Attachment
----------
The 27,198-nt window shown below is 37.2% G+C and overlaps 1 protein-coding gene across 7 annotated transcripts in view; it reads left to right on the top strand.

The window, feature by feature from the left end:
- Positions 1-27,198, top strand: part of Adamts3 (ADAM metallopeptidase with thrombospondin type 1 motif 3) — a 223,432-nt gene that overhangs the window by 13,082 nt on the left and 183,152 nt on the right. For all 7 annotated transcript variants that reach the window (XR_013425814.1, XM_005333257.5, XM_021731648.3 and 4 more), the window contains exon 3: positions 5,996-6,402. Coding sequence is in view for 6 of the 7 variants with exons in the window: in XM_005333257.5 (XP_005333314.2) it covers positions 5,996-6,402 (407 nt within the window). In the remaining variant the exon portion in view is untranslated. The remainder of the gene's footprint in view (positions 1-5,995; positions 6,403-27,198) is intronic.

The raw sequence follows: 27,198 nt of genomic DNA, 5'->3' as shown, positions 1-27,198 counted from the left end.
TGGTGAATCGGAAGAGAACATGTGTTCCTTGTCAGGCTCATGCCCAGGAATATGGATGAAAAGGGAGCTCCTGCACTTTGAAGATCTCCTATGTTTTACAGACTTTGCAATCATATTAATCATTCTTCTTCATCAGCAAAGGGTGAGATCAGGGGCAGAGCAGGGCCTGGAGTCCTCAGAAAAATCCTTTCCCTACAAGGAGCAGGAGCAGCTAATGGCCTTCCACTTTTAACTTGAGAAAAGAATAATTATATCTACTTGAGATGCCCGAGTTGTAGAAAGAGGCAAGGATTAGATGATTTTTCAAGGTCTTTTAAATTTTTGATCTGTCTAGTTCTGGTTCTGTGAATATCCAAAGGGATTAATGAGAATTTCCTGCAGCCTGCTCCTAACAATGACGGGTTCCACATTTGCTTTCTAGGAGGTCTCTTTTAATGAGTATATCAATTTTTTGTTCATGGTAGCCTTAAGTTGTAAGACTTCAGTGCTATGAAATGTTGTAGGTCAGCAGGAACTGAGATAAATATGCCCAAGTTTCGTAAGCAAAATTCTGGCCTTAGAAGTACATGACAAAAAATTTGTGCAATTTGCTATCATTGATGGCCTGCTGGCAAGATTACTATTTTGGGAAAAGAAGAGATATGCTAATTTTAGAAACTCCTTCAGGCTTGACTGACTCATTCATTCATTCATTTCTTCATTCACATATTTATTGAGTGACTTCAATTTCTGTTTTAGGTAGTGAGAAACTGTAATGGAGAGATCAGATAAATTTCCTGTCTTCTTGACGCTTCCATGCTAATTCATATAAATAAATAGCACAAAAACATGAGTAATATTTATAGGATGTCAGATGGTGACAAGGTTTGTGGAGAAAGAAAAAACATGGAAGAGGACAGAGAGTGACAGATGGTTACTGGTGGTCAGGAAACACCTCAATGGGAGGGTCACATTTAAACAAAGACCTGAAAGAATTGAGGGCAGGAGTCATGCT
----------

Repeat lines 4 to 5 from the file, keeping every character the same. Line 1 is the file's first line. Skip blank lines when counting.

The raw sequence follows: 27,198 nt of genomic DNA, 5'->3' as shown, positions 1-27,198 counted from the left end.
TGGTGAATCGGAAGAGAACATGTGTTCCTTGTCAGGCTCATGCCCAGGAATATGGATGAAAAGGGAGCTCCTGCACTTTGAAGATCTCCTATGTTTTACAGACTTTGCAATCATATTAATCATTCTTCTTCATCAGCAAAGGGTGAGATCAGGGGCAGAGCAGGGCCTGGAGTCCTCAGAAAAATCCTTTCCCTACAAGGAGCAGGAGCAGCTAATGGCCTTCCACTTTTAACTTGAGAAAAGAATAATTATATCTACTTGAGATGCCCGAGTTGTAGAAAGAGGCAAGGATTAGATGATTTTTCAAGGTCTTTTAAATTTTTGATCTGTCTAGTTCTGGTTCTGTGAATATCCAAAGGGATTAATGAGAATTTCCTGCAGCCTGCTCCTAACAATGACGGGTTCCACATTTGCTTTCTAGGAGGTCTCTTTTAATGAGTATATCAATTTTTTGTTCATGGTAGCCTTAAGTTGTAAGACTTCAGTGCTATGAAATGTTGTAGGTCAGCAGGAACTGAGATAAATATGCCCAAGTTTCGTAAGCAAAATTCTGGCCTTAGAAGTACATGACAAAAAATTTGTGCAATTTGCTATCATTGATGGCCTGCTGGCAAGATTACTATTTTGGGAAAAGAAGAGATATGCTAATTTTAGAAACTCCTTCAGGCTTGACTGACTCATTCATTCATTCATTTCTTCATTCACATATTTATTGAGTGACTTCAATTTCTGTTTTAGGTAGTGAGAAACTGTAATGGAGAGATCAGATAAATTTCCTGTCTTCTTGACGCTTCCATGCTAATTCATATAAATAAATAGCACAAAAACATGAGTAATATTTATAGGATGTCAGATGGTGACAAGGTTTGTGGAGAAAGAAAAAACATGGAAGAGGACAGAGAGTGACAGATGGTTACTGGTGGTCAGGAAACACCTCAATGGGAGGGTCACATTTAAACAAAGACCTGAAAGAATTGAGGGCAGGAGTCATGCT